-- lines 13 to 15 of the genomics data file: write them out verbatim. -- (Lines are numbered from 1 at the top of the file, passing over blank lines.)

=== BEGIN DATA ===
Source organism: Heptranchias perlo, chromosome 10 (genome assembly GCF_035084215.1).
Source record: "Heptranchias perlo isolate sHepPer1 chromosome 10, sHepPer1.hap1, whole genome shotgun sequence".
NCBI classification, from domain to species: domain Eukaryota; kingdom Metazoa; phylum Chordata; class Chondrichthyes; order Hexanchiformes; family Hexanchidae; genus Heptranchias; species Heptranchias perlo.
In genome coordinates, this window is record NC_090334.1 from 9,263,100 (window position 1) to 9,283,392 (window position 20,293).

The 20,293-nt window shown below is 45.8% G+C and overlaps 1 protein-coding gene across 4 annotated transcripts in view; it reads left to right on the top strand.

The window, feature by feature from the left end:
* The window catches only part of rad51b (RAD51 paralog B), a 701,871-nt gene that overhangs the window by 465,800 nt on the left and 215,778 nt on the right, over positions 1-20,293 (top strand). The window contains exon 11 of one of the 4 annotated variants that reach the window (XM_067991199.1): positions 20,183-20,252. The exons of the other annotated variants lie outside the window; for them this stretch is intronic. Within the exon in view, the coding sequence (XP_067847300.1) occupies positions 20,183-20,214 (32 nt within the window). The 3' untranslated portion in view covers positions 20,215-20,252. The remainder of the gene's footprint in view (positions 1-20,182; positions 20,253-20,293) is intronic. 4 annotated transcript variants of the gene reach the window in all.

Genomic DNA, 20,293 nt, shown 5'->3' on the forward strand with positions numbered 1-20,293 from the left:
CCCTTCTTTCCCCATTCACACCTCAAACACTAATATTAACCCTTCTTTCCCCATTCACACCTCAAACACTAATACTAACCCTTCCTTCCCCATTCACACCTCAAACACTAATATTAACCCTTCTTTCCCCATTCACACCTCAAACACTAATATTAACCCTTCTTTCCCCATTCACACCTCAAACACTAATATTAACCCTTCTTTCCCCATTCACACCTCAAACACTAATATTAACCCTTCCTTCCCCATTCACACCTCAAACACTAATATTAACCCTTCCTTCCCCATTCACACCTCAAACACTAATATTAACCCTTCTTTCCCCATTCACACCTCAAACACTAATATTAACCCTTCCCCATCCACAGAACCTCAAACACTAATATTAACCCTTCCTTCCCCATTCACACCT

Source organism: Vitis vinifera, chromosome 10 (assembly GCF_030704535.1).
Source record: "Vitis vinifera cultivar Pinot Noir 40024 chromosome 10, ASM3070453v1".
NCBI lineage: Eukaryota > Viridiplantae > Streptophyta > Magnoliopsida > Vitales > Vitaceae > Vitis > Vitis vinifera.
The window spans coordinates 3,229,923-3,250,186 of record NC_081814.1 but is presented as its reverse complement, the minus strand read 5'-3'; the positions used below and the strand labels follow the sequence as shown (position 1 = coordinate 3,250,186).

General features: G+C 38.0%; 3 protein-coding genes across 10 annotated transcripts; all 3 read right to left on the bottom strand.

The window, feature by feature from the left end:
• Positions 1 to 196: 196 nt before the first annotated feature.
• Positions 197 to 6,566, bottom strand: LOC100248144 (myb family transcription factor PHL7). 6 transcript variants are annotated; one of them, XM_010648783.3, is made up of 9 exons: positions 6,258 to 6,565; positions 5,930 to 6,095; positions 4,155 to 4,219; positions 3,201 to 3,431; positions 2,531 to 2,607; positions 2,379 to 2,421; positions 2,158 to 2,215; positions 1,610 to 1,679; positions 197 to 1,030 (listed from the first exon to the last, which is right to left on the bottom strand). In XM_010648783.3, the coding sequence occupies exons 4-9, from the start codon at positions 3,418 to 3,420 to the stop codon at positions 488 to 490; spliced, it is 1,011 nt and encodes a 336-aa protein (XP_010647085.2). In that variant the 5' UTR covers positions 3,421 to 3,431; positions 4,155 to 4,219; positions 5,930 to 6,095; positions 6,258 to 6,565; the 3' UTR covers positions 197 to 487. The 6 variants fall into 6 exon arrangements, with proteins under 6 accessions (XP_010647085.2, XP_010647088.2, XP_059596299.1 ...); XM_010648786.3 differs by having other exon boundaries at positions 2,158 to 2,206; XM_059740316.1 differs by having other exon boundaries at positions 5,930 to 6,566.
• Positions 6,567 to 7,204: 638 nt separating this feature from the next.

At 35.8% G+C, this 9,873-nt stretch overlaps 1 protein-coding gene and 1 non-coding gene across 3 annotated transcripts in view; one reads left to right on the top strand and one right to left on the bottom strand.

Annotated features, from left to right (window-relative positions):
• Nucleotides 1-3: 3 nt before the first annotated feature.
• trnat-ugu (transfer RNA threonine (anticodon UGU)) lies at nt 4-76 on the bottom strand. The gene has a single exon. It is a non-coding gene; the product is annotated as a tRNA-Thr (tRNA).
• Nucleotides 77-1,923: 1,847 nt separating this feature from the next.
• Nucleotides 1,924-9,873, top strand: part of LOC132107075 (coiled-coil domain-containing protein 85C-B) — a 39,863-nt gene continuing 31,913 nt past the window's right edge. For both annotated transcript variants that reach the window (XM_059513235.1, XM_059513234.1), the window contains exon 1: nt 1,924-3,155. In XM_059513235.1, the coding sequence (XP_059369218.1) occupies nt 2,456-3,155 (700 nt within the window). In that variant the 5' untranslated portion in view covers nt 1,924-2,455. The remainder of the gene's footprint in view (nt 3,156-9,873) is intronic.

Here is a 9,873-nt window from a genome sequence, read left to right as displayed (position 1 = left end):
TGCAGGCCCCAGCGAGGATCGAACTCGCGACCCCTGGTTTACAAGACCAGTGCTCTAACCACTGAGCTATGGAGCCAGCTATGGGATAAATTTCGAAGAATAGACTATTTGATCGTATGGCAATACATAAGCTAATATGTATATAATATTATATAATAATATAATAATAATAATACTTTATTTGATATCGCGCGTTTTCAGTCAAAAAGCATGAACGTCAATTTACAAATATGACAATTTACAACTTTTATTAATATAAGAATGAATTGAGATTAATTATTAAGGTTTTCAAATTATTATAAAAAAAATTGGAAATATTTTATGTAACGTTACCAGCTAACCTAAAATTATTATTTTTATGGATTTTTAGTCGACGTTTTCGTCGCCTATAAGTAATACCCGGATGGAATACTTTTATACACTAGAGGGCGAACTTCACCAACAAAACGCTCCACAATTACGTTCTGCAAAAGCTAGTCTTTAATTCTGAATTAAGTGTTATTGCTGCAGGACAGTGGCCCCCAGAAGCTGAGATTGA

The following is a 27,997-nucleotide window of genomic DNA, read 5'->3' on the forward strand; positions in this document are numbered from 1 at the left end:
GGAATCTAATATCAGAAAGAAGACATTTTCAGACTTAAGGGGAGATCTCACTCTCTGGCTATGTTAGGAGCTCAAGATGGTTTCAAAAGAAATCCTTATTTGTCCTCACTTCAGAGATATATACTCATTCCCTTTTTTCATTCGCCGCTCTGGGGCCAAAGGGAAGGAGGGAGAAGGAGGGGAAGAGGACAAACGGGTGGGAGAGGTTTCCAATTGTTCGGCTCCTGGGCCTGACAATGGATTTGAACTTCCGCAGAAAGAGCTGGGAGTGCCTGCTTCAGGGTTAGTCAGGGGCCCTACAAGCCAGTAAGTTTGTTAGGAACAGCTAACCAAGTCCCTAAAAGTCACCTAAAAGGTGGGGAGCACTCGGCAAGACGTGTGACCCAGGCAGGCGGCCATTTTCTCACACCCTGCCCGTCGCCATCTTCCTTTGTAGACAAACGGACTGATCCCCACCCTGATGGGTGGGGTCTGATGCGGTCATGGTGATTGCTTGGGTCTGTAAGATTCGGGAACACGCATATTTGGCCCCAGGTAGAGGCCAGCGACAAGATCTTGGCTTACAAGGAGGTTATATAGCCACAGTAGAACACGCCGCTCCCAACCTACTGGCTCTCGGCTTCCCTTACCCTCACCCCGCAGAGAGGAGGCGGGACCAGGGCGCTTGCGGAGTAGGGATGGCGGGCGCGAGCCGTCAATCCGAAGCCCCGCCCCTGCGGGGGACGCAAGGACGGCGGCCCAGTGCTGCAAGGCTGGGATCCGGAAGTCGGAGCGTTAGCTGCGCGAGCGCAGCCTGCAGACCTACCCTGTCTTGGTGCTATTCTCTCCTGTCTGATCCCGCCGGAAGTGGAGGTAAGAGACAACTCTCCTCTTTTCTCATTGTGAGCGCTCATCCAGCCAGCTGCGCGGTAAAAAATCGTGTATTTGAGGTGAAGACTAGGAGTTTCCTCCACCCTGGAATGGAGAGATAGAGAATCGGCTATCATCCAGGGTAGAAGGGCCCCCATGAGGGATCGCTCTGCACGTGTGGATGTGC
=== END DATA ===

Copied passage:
The window spans coordinates 3,229,923-3,250,186 of record NC_081814.1 but is presented as its reverse complement, the minus strand read 5'-3'; the positions used below and the strand labels follow the sequence as shown (position 1 = coordinate 3,250,186).

General features: G+C 38.0%; 3 protein-coding genes across 10 annotated transcripts; all 3 read right to left on the bottom strand.

The window, feature by feature from the left end: